This estimate blends recent public auction records with our own private sale data and network demand.
Mixed Media, 2019
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Joe Syer, Head of Urban & Contemporary Art
The Banksy™ Rug portrays Tony the Tiger as a hunting trophy, exposing him as a capitalist puppet that promotes high sugar consumption. It highlights the dark side of advertising that targets children. The piece was part of Banksy's Gross Domestic Product project to subvert retail models and make his art accessible.
'A bit of old carpet painted to resemble the diabetes riddled corpse of Tony the tiger, this floor covering makes quite the conversation piece – especially if the conversation centres around the UK spending over £7.8million a year on tooth extractions for the under 5’s. Carpet with resin head. Suitable for vegetarians. Signed.' - Gross Domestic Product.
Playing with the colonial motif of the hunting trophy turned into cosy furnishings for your country pile, this Banksy™ Rug takes the well known character of Tony the Tiger – originally created to sell Frosties, a popular breakfast cereal – and reveals him as the puppet of capitalism that encourages children to consume high levels of sugar to the detriment of their dental health.
In this Banksy piece, Tony has been skinned and splayed out across the floor. His orange and black fur is rendered into a fluffy carpet with his head cast in resin and his mouth is opened wide to reveal, not a fearsome set of gnashers, but a paltry selection of teeth, rotted away by the sugar in his product. The original description to accompany the piece stated that this was ‘the diabetes riddled corpse’ of Tony, suggesting it would make ‘quite the conversation piece – especially if the conversation centres around the UK spending over £7.8million a year on tooth extractions for the under 5’s.’ Here Banksy’s message is explicit, though as usual it is cloaked in the dark humour we have come to associate with his artworks. While offering an entertaining distraction from daily life, at the same time he uses satire to shine a light on the darker aspects of capitalism, including the kind of advertising that preys on the suggestibility of young children to sell them things that they don’t need or that are bad for them.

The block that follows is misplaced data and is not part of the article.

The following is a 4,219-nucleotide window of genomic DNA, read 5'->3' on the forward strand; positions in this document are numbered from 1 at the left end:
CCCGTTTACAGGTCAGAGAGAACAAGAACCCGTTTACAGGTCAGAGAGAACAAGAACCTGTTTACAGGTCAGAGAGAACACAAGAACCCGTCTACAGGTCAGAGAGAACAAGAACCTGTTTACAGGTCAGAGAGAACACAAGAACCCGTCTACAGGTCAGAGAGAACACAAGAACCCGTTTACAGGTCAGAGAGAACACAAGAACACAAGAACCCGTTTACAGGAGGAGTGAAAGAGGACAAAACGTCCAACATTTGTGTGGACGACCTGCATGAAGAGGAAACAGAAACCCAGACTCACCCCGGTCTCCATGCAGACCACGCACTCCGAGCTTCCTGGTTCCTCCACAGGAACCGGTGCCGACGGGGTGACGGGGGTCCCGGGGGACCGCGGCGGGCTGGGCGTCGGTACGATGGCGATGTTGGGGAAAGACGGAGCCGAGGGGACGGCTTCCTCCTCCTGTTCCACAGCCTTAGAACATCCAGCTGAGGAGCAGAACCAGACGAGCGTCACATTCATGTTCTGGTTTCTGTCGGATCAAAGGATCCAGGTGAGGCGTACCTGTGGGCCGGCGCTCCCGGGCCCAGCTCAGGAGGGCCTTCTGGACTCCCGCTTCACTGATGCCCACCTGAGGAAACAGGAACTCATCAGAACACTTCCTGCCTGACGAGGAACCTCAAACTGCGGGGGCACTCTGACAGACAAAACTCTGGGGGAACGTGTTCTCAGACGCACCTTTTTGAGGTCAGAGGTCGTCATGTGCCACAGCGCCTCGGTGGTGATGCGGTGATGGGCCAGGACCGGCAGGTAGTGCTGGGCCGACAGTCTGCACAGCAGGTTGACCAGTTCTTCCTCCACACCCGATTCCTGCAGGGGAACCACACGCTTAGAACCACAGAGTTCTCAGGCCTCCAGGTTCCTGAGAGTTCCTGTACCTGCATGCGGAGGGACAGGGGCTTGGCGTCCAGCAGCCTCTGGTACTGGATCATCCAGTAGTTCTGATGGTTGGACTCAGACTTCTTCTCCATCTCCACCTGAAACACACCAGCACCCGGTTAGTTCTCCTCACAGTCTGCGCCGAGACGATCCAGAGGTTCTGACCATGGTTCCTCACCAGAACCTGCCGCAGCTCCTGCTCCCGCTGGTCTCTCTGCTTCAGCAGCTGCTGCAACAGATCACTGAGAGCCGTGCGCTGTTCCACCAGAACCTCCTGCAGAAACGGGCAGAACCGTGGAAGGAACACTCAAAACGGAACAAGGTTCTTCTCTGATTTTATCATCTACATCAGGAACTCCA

This anti-capitalist message can be seen throughout Banksy’s oeuvre, in his earlier works of street art and in prints such as Festival (Destroy Capitalism), Sale Ends Today, and Christ with Shopping Bag. In fact the whole Gross Domestic Product venture, where this piece originally appeared, could be said to embody Banksy’s often confusing relationship with capitalism. On the one hand works such as these seem to represent his status as an outsider in the art world, fighting to keep his work on the streets in order for it to remain free and accessible to the general public, while at the same time he releases limited edition prints and artworks through an online shop immediately raising his profile and value on the market. GDP was not designed as a traditional shop however.
From its launch as a showroom that never opened in Croydon, South London, to its quasi lottery system that meant buyers could not secure his artworks on a first come, first served basis, GDP was an attempt to circumvent traditional models of retail and to keep his works out of the hands of the kinds of collectors who would buy them for investment alone.
Here we have the embodiment of the dichotomy of art and commercialisation that has come to characterise Banksy’s latest ventures including Dismaland and GDP. While at once the tiger seems to poke fun at the empire and its free markets, a second look at this clever double entendre forces us to think harder about the artist's intention.
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